So far, the story of President Obama’s “negotiations based on 1967 borders” has been one of failure, with Israeli Prime Minister Benjamin Netanyahu refusing the initiative to come to terms with the Palestiniana. A French proposal, which was not different in essence but used the vehicle of an international conference, was dismissed by Washington, since it risked becoming a forum for criticism of Israel’s position.
Thus, no progress. Netanyahu may have accepted the principles of the borders last November, but he will not do so now, unless the acceptance is traded for Israel's position on settlements, water, refugees, and security arrangements. In addition, the Prime Minister is not going to risk his “united and forever-lasting” capital of Jerusalem, for which he refused to extend moratorium on settlement activities in the eastern part on the city. And there is domestic politics: Bibi cannot push the limits of his grand coalition.
So Netanyahu sets other pre-conditions: the recognition of Israel’s “Jewish nature”, Hamas' acceptance of the framework of the US-EU-UN-Russia Quartet --- renouncing terror, recognising Israel, and abiding by previous agreements signed between Israel and Ramallah --- and release of the captive Israeli soldier Gilad Shalit.
In contrast to Netyanahu’s tactical manoeuvres, Palestinian Authority leader Mahmoud Abbas has taken a different path, accepting the US proposals for negotiation, showing the world that it is the Palestinians who side with the rest of the world in a pursuit of peace with Israel.
But, according to Haaretz, top Palestinian negotiator Saeb Erekat will turn to the United Nations as early as 15 July if there is no progress is seen regarding desired Palestinian-Israeli negotiations, despite of Obama’s warning that “symbolic actions to isolate Israel at the United Nations in September won’t create an independent state". The Palestinians will urge external powers to put extra pressure on West Jerusalem to come to the table on the basis of the 1967 borders. At the same time, they will seek recognition of a "legitimate” state so they can start negotiations from a stronger position. T
The US Congress has already countered with a resolution saying that it would oppose a unilateral declaration of Palestinian statehood in the United Nations. Last week, the Senate reiterated the Quartet’s demands on Hamas and called on Ramallah not to “insist on” seeking the UN recognition which could bring “restrictions” (read as partial or total freeze of funds).
According to Haaretz, the pressure has had some effect: senior Palestinians such as Palestianian Authority Prime Minister Salam Fayyad, former Prime Minister Ahmed Qureia, and the former Palestinian UN envoy Nasser al-Qudwa oppose an unilateral declaration of statehood by the United Nations. They fear that relations with Washington will be seriously damaged and the reality of occupation will be continuing even after the vote.
According to the UN Charter, the Palestinian application must be considered and passed by at least nine members of the Security Council, without a veto from any of the five permanent members, and then adopted by 2/3 of the states in the General Assembly. The latter condition is likely to be met --- about 150 states have already stated that they would vote Yes --- but despite the Palestinian delegation’s intense lobbying efforts, Washington seems determined use its veto in the Security Council.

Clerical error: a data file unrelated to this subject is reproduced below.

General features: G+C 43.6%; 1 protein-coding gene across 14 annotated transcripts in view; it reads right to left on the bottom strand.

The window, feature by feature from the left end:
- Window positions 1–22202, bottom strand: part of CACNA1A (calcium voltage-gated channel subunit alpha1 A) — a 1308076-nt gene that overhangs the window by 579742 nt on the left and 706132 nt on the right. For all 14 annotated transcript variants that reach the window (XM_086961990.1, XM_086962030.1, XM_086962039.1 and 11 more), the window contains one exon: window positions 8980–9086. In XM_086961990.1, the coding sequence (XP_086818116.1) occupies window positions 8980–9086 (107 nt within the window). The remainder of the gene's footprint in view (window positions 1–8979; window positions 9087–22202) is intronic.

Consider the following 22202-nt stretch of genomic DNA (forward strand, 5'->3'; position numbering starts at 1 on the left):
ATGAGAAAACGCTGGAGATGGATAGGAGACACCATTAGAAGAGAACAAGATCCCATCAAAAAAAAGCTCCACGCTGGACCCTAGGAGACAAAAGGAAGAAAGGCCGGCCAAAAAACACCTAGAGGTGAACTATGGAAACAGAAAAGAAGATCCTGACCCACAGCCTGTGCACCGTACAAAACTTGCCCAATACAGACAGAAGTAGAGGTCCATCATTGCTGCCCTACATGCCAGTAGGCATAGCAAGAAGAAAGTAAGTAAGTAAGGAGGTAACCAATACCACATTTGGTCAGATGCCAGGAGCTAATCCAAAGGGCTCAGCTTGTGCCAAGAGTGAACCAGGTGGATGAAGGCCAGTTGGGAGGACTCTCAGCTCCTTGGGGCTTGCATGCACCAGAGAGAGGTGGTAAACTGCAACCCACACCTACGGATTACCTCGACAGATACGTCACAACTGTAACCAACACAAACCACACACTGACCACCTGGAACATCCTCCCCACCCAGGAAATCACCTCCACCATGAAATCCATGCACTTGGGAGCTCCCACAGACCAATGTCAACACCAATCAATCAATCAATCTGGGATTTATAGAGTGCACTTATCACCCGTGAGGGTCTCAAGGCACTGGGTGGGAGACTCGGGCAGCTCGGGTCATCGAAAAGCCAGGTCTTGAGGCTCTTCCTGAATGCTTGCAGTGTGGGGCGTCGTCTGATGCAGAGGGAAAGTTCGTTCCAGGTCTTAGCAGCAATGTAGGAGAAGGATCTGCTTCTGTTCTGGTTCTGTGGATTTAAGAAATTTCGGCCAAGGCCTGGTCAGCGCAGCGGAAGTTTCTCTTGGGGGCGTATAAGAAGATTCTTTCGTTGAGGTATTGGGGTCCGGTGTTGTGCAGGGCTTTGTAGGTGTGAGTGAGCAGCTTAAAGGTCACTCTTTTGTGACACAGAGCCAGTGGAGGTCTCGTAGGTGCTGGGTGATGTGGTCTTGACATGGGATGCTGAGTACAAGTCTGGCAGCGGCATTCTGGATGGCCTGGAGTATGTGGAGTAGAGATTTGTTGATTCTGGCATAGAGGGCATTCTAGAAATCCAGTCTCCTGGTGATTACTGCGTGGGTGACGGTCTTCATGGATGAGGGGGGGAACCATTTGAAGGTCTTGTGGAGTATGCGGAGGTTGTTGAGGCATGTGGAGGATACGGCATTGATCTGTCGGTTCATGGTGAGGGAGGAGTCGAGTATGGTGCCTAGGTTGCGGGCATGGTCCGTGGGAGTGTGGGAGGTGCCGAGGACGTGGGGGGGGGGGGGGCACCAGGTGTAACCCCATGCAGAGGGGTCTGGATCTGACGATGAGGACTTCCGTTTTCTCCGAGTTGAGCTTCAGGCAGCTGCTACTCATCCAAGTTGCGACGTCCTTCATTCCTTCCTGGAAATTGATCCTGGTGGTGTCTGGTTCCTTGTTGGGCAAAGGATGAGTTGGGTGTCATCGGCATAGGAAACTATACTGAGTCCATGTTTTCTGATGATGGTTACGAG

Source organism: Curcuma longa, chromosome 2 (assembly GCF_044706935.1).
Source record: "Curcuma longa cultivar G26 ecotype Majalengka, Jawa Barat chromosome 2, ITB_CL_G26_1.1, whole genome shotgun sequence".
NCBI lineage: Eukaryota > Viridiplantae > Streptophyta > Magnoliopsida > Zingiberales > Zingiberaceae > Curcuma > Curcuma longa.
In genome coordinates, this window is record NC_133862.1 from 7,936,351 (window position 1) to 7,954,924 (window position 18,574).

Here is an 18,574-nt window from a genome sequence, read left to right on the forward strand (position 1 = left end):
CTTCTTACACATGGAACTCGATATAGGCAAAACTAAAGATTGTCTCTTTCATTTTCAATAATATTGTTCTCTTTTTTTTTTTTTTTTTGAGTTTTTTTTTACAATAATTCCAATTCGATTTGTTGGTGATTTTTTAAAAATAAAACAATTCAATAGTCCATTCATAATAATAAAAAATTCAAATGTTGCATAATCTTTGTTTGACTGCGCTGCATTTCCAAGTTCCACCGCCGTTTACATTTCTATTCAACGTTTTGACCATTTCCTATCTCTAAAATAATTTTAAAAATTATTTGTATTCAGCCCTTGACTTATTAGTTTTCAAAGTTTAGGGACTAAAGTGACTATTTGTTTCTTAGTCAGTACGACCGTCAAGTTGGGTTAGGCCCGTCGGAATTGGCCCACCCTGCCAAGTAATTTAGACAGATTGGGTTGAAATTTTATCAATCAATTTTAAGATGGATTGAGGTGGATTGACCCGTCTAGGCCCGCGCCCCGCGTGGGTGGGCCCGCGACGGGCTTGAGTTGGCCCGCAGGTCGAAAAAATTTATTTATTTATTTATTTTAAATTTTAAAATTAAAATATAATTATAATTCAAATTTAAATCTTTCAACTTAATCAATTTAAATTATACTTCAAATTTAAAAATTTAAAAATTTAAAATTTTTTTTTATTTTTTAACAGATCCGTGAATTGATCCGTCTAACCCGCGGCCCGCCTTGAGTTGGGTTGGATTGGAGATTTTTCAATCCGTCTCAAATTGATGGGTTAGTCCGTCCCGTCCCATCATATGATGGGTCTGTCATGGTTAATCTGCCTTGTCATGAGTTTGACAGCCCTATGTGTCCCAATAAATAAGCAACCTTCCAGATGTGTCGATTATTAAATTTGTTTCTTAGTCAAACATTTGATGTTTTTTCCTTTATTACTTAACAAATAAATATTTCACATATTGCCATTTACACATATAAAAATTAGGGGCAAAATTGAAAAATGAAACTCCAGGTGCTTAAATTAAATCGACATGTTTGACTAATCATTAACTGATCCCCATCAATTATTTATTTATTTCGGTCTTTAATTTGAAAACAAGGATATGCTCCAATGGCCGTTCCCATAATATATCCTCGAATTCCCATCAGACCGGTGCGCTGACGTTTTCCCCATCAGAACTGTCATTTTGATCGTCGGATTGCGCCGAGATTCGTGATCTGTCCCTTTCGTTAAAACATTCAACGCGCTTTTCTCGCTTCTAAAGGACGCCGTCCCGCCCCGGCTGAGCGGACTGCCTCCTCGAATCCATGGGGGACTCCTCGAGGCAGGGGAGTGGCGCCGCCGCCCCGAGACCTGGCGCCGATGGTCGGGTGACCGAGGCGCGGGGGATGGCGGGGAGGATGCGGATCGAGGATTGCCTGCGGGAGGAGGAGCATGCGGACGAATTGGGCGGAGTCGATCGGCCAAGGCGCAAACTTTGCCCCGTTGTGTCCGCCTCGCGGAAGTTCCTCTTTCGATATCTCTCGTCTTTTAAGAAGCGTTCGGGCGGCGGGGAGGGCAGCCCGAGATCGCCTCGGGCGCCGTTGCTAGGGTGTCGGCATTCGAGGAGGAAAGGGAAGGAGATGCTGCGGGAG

Some observers say Abbas will not go so far to risk a veto because endangering the relationship with Americans and putting the 1993 Oslo Accords into jeopardy will result in the collapse of the Palestinian Authority, both financially and politically. That prediction is shaky: public US opposition is likely to highlight the integrity of the new alliance between Hamas and Fatah.
And, for the first time, Palestinians will show the whole world, and especially Washington, that it is not bluffing in the face of US opposition. There has already been success: several Latin American countries have recognised a Palestinian state and many European Union counties have upgraded Palestine General Delegations to diplomatic missions and embassies.
Nor can Washington stop funds to Ramallah since it will risks a vacuum of power, as the Arab Spring continues; Iran, Syria, and Libya are at boiling point; and the collapse of any Israel-Palestine peace process could be exposed.
In the worst case scenario for Washington, a combination of the European Union --- including Britain, France, and Germany --- and Russia could back a new, long-term Palestinian unity government, pursuing a slower institution-building process rather than bilateral negotiations. (In April, the EU initiative to produce the outlines of a final settlement was blocked by Washington.) Or, in a worst-worst case scenario, the West Bank economy will collapse and Americans will see another intifada, further damaging US influence in the Middle East.
On 11 July, just four days before the deadline given by Ramallah, the Quartet will be gathering. This time, Washington has to bring something more than Obama’s speech, with more flexibility for the EU initiative, to the table. One possibility? Acknowledging Hamas behind closed doors, giving Abbas a guarantee that Ramallah will never need to recognise a “Jewish state”, and promising a Palestinian state with East Jerusalem as its capital in a year.
At the same time, a sign can be given to Netanyahu that he can be a peace-making hero ahead of Israeli elections. How? The release of Gilad Shalit, the detained Israel soldier, by Hamas.
And if this is not pursued? Well, get ready for the September display at the United Nations.